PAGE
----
And now, understanding myself more,  I can suddenly see things at home more clearly too.

I look up,

and I see my beautiful kitchen with so much light streaming in and I am inspired  to cook again.

We see our mountains and lakes, too, and are reminded that, my goodness, they are so very magnificent.

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I am reminded, too,  that there is such love here to bask in, from family and friends.

 

And…I have many projects and ideas simmering as I re-work plans and new directions,

but I feel less desperate, less ambitions, less in a hurry, more here, more grateful. Dan tells me he feels the same.

 

Coming home is good.

 

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my spring JOY list….

For a while now, I have been compiling in my head a bit of a Spring Joy list to share with you all.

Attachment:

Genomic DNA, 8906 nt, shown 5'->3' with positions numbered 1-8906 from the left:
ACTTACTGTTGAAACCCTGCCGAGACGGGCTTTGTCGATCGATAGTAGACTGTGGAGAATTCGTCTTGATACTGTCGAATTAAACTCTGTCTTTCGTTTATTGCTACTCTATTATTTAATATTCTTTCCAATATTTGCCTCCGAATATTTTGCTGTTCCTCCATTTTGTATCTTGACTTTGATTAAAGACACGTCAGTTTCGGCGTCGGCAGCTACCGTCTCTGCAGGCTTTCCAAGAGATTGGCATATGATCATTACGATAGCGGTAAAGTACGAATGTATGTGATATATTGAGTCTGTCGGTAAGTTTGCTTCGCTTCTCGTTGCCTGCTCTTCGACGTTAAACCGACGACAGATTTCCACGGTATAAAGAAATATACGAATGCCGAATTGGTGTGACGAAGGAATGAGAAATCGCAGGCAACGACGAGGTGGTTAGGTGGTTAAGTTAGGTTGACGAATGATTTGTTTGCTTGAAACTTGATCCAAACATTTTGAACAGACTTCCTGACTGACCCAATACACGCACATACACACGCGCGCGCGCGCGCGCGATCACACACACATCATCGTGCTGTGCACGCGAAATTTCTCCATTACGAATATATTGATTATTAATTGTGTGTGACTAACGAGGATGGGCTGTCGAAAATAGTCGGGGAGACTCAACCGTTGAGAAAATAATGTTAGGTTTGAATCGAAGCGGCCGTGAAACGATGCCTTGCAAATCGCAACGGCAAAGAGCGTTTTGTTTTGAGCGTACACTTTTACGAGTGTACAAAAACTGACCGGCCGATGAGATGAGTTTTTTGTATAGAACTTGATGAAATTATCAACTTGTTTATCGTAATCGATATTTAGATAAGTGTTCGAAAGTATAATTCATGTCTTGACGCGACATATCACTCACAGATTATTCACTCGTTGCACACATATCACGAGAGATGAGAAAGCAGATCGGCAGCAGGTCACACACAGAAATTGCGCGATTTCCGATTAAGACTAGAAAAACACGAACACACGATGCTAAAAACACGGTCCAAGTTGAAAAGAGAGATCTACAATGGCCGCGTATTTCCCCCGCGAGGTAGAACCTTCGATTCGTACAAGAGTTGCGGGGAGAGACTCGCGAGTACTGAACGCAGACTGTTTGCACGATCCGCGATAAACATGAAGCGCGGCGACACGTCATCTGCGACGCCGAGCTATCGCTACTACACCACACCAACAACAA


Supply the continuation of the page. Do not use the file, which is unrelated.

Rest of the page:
These are some of the things that are currently inspiring and delighting me:

Yoga Glo:

I love this app. I was introduced to it by a lovely acquaintance over Christmas and I am still quite committed to it. You pay a monthly subscription fee, and then receive access to an enormous library of classes at all levels taught by fantastic and well-respected teachers. I appreciate being able to do quality yoga classes at home and on my own time (though we have lots of wonderful teachers locally too!), and I enjoy being able to explore a wide diversity of styles and approaches.

Cookbooks: Breakfast Love & Salad Love both by David Bez

I love meals in a bowl. Rice and veggies, nuts and seeds, greens and fruit, dressing, all deliciously layered. I love feeling good about what I am eating, and feeling good after I’ve eaten. George has yet to even entertain the idea of his meal in a bowl unless it’s a giant serving of Gorilla Munch, and like most families we sometimes  eat junk because we’re human and get tired, busy and un-inventive, but our kids generally know what real food is and I am happy that they understand that it’s important to feed themselves well.

These two cookbooks make me happy. They offer easy, healthy, pretty combinations of foods that are manageable to create and make eating interesting! In my compulsive way, I am working through the recipes, one by one as I can get to them. Cuz with me, everything’s a project!